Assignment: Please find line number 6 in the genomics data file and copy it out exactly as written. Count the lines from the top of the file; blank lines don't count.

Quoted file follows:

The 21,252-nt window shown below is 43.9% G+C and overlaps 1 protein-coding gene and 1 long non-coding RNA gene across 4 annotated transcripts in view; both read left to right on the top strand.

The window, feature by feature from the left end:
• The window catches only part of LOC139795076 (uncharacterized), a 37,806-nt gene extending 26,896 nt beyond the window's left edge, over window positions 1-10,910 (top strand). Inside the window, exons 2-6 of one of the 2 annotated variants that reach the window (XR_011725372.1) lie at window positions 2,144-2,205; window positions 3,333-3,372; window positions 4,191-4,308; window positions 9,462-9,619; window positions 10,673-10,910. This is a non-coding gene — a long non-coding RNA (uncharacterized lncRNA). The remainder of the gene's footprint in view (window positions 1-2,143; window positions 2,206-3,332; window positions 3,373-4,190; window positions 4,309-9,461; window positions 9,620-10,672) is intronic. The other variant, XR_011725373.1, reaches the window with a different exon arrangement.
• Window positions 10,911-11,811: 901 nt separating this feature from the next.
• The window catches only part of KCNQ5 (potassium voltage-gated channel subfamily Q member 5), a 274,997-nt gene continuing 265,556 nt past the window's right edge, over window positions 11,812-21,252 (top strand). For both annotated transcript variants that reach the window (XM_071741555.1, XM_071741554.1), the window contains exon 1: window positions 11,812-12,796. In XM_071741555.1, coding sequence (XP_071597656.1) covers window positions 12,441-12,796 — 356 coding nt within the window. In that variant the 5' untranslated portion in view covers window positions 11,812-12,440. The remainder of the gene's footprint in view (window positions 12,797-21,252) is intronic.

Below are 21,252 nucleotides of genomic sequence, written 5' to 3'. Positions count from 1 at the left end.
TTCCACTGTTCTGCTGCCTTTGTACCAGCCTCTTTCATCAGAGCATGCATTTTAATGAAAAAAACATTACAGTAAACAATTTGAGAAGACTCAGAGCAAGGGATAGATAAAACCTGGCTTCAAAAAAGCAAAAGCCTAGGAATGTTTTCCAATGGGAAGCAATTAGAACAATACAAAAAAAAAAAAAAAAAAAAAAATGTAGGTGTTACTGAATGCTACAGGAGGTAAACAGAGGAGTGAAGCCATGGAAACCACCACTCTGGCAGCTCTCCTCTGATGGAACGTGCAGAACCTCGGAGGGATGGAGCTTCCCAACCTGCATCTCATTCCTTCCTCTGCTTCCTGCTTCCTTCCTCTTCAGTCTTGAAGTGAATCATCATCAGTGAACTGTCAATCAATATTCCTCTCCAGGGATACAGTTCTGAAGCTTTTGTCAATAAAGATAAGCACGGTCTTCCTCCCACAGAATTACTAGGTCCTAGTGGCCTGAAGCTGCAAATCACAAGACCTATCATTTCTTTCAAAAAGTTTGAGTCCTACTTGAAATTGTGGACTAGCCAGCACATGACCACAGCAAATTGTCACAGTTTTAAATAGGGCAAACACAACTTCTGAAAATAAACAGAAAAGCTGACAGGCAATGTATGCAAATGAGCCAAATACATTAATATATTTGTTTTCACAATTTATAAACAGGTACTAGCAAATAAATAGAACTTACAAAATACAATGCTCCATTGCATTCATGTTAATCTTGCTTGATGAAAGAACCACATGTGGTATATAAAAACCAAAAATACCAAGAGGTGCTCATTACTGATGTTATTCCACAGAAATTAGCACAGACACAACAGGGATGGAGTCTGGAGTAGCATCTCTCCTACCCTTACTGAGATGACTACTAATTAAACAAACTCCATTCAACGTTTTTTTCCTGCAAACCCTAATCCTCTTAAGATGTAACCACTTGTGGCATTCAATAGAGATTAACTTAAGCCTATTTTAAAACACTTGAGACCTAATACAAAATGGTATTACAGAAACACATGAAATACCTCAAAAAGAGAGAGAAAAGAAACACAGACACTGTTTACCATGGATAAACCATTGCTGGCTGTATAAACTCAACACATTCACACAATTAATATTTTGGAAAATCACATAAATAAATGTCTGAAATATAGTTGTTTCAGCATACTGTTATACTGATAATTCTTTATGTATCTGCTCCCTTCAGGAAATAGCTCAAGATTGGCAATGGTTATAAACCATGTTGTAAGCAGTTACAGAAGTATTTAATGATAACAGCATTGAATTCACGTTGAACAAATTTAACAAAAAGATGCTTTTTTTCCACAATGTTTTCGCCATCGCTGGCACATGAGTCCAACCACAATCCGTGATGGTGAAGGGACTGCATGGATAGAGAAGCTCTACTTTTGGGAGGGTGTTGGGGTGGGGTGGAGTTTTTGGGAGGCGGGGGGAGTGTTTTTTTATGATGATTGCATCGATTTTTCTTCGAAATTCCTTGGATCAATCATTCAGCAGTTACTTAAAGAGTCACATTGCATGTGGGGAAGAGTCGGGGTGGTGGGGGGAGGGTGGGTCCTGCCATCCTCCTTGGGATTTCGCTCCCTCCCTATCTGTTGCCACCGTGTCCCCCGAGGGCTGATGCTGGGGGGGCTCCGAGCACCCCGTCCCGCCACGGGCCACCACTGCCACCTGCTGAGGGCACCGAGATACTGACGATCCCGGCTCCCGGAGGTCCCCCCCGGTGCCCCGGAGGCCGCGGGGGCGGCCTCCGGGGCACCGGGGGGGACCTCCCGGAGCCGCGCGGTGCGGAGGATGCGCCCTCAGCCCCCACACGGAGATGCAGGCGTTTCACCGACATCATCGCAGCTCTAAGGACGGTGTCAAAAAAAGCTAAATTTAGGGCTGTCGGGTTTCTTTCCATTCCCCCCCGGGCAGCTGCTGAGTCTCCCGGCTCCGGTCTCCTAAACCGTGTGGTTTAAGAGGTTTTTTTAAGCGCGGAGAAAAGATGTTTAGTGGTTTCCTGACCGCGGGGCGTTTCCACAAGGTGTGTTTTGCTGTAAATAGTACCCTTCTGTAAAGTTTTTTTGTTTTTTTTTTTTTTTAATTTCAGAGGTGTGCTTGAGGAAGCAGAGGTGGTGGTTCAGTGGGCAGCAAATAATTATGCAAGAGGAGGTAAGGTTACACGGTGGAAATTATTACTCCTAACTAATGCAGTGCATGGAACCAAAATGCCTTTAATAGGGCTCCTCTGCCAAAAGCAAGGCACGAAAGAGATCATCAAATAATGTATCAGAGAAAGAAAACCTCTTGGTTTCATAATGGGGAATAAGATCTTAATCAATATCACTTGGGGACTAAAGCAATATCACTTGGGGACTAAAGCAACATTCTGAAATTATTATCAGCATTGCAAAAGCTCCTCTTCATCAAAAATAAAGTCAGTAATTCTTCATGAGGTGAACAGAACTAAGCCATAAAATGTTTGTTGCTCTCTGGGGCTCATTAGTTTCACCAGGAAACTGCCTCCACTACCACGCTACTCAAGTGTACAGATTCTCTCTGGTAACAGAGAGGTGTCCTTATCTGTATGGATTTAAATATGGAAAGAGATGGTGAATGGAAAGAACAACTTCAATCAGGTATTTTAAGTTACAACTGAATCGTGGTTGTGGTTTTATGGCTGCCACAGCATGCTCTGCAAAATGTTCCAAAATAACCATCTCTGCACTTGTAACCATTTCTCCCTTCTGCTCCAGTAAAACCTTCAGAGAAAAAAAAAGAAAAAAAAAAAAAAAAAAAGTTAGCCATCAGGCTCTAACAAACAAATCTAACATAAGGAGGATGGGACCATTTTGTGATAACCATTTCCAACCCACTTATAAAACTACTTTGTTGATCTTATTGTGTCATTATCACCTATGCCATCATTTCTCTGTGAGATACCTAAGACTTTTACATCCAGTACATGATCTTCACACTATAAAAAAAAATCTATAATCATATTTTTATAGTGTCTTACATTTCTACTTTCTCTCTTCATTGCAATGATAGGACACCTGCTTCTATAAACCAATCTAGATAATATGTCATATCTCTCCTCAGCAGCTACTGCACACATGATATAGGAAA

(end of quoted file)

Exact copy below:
Below are 21,252 nucleotides of genomic sequence, written 5' to 3'. Positions count from 1 at the left end.